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ARTICLE ID 188385

$________ GROSS REDUCED BY 25% COMPARATIVE NEGLIGENCE – MOTOR VEHICLE NEGLIGENCE – LEFT TURN COLLISION – DEFENDANT TURNS LEFT INTO VEHICLE SIDE – AIRBAG THROWS WRIST INTO FOREHEAD – TBI – SEVERE OBSESSIVE-COMPULSIVE DISORDER – SEIZURES CONTROLLED BY MEDICATION – RIGHT WRIST FRACTURE.

New York County, NY

The plaintiff, at the time a college student, contended that the defendant driver negligently made a left turn into the side of her vehicle while she had the right-of-way. The plaintiff maintained that the impact was very substantial and that when her airbag deployed, it knocked her wrist into her forehead with force, and simultaneously resulted in her brain hitting the inside of her skull, creating immediate bruising. The plaintiff maintained that she suffered a TBI that manifested in severe OCD symptoms. The plaintiff further contended that she suffered a seizure disorder, a right wrist fracture and a tear of the medial meniscus that was treated with arthroscopic surgery.

The plaintiff contended that she had the right-of-way and that the defendant was negligent in turning into her vehicle as she passed. The plaintiff further maintained that the defendant had an unobstructed view of more than ________ feet and should have been able to see the plaintiff’s vehicle approaching and wait until she passed before attempting the turn. The plaintiff’s accident reconstruction expert contended that the defendant had every opportunity to see the plaintiff’s car. The expert further maintained that the plaintiff was not traveling faster than 30 mph.

The defendant contended that the plaintiff was speeding and talking on the phone, causing her to be unable to stop. The defendants called a non-party witness, who supported the defendant’s position. The plaintiff denied that she was speeding or speaking on the phone. The plaintiff further pointed out that the defendant failed to produce any cell phone records and maintained that its position should be rejected.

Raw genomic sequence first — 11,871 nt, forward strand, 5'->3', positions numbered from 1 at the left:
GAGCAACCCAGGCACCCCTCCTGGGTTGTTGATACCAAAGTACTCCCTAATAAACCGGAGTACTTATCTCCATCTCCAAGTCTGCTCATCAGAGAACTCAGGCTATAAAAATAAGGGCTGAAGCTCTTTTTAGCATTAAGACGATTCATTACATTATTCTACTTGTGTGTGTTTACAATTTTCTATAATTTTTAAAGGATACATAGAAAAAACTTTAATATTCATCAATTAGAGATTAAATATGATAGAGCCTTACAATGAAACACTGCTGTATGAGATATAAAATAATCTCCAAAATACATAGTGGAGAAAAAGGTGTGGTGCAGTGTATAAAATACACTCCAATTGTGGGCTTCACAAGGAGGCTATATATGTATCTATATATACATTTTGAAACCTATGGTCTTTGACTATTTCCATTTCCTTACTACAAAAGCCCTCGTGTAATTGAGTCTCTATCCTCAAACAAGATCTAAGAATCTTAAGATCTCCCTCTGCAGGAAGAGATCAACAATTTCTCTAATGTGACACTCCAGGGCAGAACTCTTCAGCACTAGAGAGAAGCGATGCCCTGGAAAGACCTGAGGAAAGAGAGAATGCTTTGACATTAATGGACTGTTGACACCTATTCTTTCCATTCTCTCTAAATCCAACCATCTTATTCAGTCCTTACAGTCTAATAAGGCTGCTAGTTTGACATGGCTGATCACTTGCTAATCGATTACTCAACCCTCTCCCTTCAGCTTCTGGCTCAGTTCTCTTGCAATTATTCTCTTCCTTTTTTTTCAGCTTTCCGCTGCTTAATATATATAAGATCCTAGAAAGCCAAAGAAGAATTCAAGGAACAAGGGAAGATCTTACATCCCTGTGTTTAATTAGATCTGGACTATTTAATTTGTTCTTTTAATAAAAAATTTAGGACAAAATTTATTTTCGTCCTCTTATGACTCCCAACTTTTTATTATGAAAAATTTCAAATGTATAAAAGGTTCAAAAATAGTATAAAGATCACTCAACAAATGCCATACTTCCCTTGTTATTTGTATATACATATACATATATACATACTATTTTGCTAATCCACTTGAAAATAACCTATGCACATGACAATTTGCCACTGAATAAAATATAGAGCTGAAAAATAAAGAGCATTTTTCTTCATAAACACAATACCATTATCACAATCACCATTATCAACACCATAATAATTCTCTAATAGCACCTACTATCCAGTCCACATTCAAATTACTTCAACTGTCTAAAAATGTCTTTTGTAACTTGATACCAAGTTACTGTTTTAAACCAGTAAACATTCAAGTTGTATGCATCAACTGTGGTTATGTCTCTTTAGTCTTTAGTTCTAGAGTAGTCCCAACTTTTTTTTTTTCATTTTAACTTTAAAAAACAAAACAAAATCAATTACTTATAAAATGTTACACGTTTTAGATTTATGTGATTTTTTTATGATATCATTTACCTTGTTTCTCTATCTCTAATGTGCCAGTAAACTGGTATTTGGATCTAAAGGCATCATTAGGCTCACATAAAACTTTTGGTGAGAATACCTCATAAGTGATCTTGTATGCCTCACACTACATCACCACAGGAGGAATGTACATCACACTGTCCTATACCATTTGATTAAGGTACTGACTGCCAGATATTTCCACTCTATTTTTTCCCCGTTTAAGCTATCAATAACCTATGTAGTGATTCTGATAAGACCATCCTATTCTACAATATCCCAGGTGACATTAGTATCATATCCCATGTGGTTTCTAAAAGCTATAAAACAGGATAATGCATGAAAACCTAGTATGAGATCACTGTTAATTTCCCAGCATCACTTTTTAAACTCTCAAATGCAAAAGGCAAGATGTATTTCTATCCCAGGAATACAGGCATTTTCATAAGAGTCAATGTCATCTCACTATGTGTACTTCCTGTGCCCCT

The plaintiff contended that she had the right-of-way and that the defendant was negligent in turning into her vehicle as she passed. The plaintiff further maintained that the defendant had an unobstructed view of more than ________ feet and should have been able to see the plaintiff’s vehicle approaching and wait until she passed before attempting the turn. The plaintiff’s accident reconstruction expert maintained that the defendant had every opportunity to see the plaintiff’s car. The expert also contended that the plaintiff was not traveling faster than 30 mph.

The defendant contended that the plaintiff was speeding and talking on the phone, causing her to be unable to stop. The defendants called a non-party witness, who supported the defendant’s position. The plaintiff denied that she was speeding or speaking on the phone. The plaintiff was transported to the hospital by ambulance, where complaints of head pain and disorientation were noted with no loss of consciousness. A CT of the brain was normal and the patient was discharged.

The plaintiff contended that over the course of the next several months, she developed deteriorating symptoms of OCD, including an inability to drive a car with the same black color as that involved in the collision. The plaintiff also maintained that she became unable to wear certain clothes. The plaintiff contended that within a year she developed obsessive cleaning compulsions, which included washing her hands multiple times per hour, and also developed compulsions that included stepping over door thresholds several times, turning lights on and off and being unable to use certain numbers, such as “6” in phone dialing or writing because of its association with Satan, even though she was not religious.